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Critics Note Obama's Foreign Policy Weakness

Critics contending that Barack Obama has caused the United States to lose influence around the globe are having a field day noting the consistent pattern of retreat

These critics note the many instances where the U.S. has weakened its position, including:

  1. Sanctions eased on Iran in the recent deal in Geneva, enabling the Islamist country to continue its nuclear program and build centrifuges without being slowed
  2. China deciding to institute an air defense zone over a set of islands it claims are its own, which prompted the State Department to recommend that U.S. commercial airlines should have to give notice to China before flying over said territory
  3. Russian President Vladimir Putin giving temporary asylum to National Security Agency leaker Edward Snowden

Sen. John McCain (R-Ariz.) told The Hill: “The world sees the United States as weakening, whether it be in the Middle East or the Pacific. Countries like China will push because they think they can get away with it.”

Prince Saudi al-Faisal, a former head of intelligence in Saudi Arabia, said that several “red lines” Obama boasted about regarding Syria “became pinkish as time went on, and eventually ended up completely white.”

Danielle Pletka of the American Enterprise Institute observed, “It is much easier to confront problems when they are small. But here there is a feckless leadership that is reluctant to use American power for good.”

Michael O’Hanlon, a senior fellow at the Brookings Institution, stated: “I understand the logic of saying, ‘We are not going to get heavily involved in yet another Middle East mess.’ But I think they’ve overcompensated. Assad is still in power and, if anything, he is in a better position than he was a year ago. It’s not working, and we cannot tolerate [a situation like] Somalia on the borders of Jordan and Israel and Lebanon.”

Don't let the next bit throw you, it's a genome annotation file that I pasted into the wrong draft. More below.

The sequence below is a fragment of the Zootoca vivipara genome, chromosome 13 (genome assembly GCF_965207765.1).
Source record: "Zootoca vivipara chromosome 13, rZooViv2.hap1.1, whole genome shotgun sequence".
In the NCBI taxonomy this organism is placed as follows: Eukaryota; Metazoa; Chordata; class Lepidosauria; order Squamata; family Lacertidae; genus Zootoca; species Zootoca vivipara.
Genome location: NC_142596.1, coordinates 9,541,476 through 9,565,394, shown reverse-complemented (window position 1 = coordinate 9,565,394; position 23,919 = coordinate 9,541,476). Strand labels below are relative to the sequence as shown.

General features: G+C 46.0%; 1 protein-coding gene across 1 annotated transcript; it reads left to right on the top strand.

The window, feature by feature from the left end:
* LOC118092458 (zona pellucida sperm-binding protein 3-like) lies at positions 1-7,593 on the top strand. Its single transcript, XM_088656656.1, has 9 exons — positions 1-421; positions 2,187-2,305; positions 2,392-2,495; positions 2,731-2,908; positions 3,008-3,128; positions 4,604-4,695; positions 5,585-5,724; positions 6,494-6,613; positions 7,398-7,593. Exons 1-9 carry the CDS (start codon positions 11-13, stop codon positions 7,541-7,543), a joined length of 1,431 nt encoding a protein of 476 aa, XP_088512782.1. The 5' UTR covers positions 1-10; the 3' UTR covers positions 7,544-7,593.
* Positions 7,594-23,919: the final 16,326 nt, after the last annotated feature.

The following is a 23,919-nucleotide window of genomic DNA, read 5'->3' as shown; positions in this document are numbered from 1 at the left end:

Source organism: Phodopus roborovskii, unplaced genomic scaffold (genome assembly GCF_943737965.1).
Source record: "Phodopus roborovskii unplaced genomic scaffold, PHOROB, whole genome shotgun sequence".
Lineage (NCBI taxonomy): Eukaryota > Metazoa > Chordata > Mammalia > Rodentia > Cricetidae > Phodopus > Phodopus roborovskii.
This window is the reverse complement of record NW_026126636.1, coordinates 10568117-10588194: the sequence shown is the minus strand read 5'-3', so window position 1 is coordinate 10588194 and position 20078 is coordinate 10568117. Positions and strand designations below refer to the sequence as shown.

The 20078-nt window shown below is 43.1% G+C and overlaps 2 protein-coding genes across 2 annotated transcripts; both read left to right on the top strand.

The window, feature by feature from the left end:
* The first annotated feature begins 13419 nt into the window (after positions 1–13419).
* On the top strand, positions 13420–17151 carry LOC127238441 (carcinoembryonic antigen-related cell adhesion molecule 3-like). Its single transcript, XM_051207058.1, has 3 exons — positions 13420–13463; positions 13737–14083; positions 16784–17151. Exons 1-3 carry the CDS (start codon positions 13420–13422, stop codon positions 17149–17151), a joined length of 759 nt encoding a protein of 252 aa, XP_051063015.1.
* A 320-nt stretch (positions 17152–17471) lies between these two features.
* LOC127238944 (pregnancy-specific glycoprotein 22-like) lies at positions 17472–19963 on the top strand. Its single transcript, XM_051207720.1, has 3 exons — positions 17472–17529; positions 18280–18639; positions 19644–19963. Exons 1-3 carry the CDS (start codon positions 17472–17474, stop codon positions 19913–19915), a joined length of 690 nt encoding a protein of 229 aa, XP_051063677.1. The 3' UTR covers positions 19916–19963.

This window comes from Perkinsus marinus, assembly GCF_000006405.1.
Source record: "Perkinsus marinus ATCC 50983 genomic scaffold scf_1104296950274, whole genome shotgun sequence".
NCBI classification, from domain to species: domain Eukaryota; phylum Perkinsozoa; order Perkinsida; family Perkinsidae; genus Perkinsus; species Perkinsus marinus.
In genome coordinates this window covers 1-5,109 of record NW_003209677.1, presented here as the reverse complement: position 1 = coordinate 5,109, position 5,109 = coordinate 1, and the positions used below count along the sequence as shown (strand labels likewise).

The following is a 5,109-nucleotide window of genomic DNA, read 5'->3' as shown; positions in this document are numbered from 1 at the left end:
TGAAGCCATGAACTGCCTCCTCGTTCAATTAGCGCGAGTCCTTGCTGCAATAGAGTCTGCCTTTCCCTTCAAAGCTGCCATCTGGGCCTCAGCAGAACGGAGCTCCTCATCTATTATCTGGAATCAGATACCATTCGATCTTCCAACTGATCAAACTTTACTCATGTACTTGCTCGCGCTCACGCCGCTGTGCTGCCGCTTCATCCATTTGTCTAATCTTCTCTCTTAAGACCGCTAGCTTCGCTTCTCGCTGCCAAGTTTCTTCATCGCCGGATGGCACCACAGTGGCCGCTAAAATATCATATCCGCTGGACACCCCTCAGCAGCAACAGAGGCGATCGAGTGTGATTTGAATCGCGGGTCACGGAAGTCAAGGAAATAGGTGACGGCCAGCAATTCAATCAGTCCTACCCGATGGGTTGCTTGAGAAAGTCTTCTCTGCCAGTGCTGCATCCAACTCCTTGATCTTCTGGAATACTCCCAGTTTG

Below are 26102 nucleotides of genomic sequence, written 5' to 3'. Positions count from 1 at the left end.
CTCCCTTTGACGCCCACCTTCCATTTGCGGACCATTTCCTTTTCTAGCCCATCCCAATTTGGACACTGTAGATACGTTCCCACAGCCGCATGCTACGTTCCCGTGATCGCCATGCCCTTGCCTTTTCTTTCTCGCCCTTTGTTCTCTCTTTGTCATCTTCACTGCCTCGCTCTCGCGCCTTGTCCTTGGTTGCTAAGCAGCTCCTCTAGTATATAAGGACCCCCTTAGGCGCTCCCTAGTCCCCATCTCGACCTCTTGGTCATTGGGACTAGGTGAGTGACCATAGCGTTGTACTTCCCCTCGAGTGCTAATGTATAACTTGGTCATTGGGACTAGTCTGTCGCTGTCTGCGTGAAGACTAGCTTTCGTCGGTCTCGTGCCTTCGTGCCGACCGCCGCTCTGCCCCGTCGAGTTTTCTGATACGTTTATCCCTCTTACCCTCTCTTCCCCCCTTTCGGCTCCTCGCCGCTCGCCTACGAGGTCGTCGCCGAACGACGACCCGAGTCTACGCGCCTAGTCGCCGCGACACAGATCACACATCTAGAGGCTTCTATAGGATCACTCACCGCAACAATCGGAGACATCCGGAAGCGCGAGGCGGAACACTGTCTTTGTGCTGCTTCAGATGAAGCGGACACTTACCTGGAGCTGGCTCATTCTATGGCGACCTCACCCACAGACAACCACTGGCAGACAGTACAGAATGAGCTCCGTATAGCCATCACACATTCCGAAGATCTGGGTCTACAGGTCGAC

Leslie Gelb, president emeritus of the Council on Foreign Relations, said: “Basically, I think the Chinese strategy for some time has been to stake out claims, and hold onto those claims until everyone, including the United States, throws up their hands and accepts its position. At some point we have to demonstrate to the Chinese that this approach doesn’t work.”

Tony Cordesman, from the Center for Strategic and International Studies, conceded the following concerning the Iran deal: “It is certainly not the perfect deal but considering we are talking about a program that has been developing since [Ayatollah] Khomeini restored it in 1984, and considering we had made almost no positive progress up to now, it is at least a starting point.” However, he then added:

The fact is that both in Asia and in the Middle East, there are more and more questions about the US role. Some of them come from the legacy of the Iraq and Afghan conflicts. Some of them come from the perception, fair or unfair, that this president tends to be indecisive and fail to act. Some of them are not the fault of the United States at all. But this has not been an administrational [sic] that communicates leadership; it communicates that it has deeply intellectual concerns. That is not an approach that achieves many particularly useful results. You don’t contemplate; you lead. 

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